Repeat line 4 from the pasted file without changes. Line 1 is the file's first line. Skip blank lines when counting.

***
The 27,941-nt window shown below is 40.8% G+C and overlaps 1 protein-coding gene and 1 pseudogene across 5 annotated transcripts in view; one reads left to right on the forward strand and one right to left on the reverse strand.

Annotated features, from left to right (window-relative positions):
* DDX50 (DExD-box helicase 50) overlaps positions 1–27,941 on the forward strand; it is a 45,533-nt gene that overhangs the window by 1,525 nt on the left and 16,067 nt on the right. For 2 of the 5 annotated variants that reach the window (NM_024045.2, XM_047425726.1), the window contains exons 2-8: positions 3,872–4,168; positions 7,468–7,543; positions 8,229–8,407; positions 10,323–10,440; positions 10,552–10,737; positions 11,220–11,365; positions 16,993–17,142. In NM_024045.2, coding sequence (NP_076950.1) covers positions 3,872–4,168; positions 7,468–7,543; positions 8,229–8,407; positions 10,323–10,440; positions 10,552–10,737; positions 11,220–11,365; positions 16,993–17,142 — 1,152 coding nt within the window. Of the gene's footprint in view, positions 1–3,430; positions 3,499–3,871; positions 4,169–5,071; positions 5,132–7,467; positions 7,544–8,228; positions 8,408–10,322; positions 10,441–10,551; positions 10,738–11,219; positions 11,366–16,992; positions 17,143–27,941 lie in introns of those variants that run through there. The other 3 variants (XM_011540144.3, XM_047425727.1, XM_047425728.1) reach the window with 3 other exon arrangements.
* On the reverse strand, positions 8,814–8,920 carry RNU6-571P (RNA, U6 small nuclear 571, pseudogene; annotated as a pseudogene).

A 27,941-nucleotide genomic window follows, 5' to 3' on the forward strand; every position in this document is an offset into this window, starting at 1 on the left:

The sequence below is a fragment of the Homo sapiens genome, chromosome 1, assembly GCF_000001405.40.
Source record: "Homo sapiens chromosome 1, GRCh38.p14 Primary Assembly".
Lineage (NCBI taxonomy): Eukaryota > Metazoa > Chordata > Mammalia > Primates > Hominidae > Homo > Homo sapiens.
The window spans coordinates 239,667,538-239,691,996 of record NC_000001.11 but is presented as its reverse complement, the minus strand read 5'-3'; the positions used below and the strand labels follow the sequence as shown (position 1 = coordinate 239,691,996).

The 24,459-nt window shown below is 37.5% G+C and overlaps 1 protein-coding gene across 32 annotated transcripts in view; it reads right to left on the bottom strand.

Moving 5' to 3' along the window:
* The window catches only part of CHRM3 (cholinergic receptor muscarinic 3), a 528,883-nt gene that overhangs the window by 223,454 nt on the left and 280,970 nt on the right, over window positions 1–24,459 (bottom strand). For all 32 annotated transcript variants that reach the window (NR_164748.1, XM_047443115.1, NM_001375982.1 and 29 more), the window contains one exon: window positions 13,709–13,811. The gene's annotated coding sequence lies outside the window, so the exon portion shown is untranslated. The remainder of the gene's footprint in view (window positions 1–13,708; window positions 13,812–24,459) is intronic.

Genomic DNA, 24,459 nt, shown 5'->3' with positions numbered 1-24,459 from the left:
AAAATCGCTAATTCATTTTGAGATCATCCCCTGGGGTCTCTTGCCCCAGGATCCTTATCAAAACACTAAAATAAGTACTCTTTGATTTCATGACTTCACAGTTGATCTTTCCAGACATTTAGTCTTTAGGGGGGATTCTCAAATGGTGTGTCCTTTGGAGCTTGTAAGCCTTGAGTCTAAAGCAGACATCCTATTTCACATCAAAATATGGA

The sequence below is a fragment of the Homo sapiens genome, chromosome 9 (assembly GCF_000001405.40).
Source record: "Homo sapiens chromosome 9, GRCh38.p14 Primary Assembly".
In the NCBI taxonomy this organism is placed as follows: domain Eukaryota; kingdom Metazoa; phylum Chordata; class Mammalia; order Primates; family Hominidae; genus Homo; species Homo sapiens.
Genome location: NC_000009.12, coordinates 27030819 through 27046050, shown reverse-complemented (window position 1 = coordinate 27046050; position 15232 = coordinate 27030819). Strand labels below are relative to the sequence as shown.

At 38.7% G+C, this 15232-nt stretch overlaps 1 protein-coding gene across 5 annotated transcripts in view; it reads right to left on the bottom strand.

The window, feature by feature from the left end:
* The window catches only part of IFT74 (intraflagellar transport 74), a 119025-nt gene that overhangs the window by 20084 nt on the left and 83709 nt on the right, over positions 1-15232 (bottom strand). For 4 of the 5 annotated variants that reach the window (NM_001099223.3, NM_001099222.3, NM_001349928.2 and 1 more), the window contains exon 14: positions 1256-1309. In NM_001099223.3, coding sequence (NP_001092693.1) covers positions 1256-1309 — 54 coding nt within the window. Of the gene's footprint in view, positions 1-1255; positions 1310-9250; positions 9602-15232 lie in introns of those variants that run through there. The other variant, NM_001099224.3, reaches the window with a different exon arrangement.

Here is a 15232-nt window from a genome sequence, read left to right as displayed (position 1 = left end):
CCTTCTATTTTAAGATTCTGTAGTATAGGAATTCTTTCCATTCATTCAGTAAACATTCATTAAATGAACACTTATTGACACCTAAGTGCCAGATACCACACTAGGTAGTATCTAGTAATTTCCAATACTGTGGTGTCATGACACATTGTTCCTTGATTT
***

* On the reverse strand, positions 8,814–8,920 carry RNU6-571P (RNA, U6 small nuclear 571, pseudogene; annotated as a pseudogene).